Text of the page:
Yeah but the prob is i want to use up what I have left as it's expensive. So does the kind of tape i was referring to not exist? What would be the issues with just using masking tape and making sure when i cut out the shape i leave only say 5mm of tape on the cloth which should be enough to keep the weave clean?


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 Post subject: Re: lamination tape
PostPosted: Thu Jun 04, 2015 10:41 pm 
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Location: The Naki
What about using spray glue to glue the carbon on first then resin up once trimmed and in place? There is a 3m spray adhesive that can work with resins. I haven't used it before but seen it used in the bro kite videos.

Nomad kiteboards have it dialed.

Looks like they layup top and bottom sheets separately on flat panels then bond them to the core....... Would make it easier to get those perfect carbon lines. But at the same time they sacrifice the chemical bond with the core if they layed up and pressed all at once.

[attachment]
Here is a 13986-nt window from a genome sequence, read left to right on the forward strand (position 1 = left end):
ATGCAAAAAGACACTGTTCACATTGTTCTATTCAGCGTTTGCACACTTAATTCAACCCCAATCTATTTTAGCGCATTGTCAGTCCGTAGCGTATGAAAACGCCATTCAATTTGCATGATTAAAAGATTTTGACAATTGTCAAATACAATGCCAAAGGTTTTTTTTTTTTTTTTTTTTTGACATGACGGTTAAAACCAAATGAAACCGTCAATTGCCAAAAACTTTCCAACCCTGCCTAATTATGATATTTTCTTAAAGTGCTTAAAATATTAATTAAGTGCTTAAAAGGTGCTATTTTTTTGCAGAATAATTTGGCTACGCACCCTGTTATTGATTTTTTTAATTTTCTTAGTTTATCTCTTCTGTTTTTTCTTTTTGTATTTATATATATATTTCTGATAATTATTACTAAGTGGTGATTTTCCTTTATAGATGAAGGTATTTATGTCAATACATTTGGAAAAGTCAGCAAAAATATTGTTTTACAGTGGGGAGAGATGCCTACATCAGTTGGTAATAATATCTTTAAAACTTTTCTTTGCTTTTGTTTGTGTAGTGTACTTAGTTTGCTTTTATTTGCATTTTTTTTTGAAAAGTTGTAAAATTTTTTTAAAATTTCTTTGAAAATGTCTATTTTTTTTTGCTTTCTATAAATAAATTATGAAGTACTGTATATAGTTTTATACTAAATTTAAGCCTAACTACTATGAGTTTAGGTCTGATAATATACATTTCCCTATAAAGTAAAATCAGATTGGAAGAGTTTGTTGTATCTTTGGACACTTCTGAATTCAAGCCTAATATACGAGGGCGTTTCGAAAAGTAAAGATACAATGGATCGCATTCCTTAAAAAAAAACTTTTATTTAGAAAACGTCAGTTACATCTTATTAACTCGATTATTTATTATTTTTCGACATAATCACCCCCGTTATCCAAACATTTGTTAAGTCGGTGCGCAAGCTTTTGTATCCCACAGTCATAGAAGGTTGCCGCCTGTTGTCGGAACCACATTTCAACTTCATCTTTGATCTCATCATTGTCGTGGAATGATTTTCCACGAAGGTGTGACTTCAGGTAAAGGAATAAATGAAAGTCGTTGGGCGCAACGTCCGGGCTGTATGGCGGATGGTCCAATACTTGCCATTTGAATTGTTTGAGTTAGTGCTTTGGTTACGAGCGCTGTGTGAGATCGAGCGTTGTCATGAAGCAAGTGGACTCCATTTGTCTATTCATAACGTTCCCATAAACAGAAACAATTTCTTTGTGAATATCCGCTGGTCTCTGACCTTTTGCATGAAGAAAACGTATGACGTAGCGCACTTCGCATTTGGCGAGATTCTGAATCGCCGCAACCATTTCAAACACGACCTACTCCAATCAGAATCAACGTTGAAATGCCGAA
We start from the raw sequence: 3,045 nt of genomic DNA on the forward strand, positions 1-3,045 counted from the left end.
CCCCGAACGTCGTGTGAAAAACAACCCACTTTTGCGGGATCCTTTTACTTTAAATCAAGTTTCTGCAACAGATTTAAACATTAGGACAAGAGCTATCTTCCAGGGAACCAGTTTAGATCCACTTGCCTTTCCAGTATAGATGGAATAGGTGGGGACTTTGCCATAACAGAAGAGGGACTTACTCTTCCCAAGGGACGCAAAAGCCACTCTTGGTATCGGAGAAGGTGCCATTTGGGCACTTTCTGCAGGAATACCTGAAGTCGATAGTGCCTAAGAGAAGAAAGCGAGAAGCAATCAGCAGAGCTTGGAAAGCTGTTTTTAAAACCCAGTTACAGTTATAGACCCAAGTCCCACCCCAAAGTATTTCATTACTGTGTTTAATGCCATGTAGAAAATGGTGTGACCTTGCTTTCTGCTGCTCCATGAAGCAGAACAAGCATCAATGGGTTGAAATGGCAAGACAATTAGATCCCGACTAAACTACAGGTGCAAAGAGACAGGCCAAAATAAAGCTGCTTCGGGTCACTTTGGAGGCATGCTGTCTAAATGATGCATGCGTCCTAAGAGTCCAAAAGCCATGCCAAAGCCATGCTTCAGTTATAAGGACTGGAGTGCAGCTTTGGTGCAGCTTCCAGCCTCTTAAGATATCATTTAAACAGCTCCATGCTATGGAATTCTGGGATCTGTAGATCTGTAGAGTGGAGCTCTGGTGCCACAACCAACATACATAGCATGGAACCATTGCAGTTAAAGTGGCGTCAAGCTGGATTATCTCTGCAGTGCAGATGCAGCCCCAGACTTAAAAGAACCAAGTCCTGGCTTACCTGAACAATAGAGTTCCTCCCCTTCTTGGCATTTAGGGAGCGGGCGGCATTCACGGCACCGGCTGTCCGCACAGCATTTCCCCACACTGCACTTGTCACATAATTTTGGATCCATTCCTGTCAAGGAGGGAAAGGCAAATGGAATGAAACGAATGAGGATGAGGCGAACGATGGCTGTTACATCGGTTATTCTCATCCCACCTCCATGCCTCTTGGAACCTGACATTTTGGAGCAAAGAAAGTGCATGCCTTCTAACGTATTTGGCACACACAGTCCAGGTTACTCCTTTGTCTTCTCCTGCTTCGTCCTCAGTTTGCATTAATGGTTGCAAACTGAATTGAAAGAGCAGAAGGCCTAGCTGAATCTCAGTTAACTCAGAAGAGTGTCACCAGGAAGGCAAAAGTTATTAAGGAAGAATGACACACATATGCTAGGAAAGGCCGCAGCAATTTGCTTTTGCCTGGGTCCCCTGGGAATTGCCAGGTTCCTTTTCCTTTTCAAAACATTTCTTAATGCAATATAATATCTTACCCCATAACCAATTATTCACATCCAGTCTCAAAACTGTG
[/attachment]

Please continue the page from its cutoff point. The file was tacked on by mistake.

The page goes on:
http://www.nomadkiteboarding.com/index- ... -blog.html


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 Post subject: Re: lamination tape
PostPosted: Thu Jun 04, 2015 11:01 pm 
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A lot of guys that do nice looking sharp clean edged inlays and tapes (or shapes patches or whatever you call them) on surfboards will wet out the cloth tape on a sheet of glass or plastic and let it partly cure then apply it to the board as if applying a veneer.
To do this right it has to be pretty green , i.e. not-done-yet. It's an art, especially with structural tape or cloth as opposed to decorative fabric, and especially with epoxy.
When it is partly cured you should be able to make clean cuts with a fresh razor.